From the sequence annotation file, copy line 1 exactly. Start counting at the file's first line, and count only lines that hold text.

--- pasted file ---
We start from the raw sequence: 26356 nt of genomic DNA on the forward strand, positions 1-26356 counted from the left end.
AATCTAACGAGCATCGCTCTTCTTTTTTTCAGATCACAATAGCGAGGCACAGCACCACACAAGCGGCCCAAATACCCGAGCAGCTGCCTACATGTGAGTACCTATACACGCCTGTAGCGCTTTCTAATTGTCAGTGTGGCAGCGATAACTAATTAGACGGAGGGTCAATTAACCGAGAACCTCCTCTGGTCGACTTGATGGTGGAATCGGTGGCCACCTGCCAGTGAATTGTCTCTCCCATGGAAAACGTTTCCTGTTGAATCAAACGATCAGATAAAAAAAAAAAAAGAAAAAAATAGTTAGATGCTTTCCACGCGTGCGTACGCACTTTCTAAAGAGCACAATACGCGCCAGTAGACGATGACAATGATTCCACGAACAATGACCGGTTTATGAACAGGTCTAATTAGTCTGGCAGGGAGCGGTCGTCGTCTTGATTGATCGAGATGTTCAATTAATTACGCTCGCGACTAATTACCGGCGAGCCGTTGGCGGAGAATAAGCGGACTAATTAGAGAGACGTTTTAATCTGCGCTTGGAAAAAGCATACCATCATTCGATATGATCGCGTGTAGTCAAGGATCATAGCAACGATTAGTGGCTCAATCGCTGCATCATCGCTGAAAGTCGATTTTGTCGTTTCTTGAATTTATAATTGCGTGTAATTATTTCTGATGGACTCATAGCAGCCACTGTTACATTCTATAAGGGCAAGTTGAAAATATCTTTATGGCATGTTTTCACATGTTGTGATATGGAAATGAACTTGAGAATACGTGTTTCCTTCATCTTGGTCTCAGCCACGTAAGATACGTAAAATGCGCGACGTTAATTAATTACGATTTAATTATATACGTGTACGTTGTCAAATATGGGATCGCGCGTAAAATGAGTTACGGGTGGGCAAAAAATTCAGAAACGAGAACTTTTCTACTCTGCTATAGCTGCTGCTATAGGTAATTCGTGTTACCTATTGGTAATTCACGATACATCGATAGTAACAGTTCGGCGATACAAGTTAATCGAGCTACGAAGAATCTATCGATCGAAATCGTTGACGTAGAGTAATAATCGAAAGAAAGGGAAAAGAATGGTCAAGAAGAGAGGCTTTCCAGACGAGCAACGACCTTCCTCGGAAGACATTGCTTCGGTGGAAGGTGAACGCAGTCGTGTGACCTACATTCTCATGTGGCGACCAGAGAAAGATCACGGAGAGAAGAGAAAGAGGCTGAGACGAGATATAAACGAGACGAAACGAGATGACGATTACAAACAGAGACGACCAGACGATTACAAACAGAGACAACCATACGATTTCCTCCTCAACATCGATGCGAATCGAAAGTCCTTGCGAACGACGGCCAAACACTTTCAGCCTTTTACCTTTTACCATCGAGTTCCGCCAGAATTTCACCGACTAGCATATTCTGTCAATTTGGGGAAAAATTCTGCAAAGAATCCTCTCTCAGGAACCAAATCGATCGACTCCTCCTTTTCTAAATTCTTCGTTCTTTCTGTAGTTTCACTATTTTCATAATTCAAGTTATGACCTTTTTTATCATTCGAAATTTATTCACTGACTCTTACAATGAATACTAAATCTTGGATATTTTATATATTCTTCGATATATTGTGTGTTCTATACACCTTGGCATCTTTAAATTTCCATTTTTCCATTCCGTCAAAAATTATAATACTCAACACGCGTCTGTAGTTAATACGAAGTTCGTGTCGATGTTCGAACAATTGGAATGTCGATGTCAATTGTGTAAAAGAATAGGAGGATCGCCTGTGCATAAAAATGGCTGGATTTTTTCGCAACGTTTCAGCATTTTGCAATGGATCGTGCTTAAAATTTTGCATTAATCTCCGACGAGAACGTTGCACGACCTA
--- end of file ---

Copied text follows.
We start from the raw sequence: 26356 nt of genomic DNA on the forward strand, positions 1-26356 counted from the left end.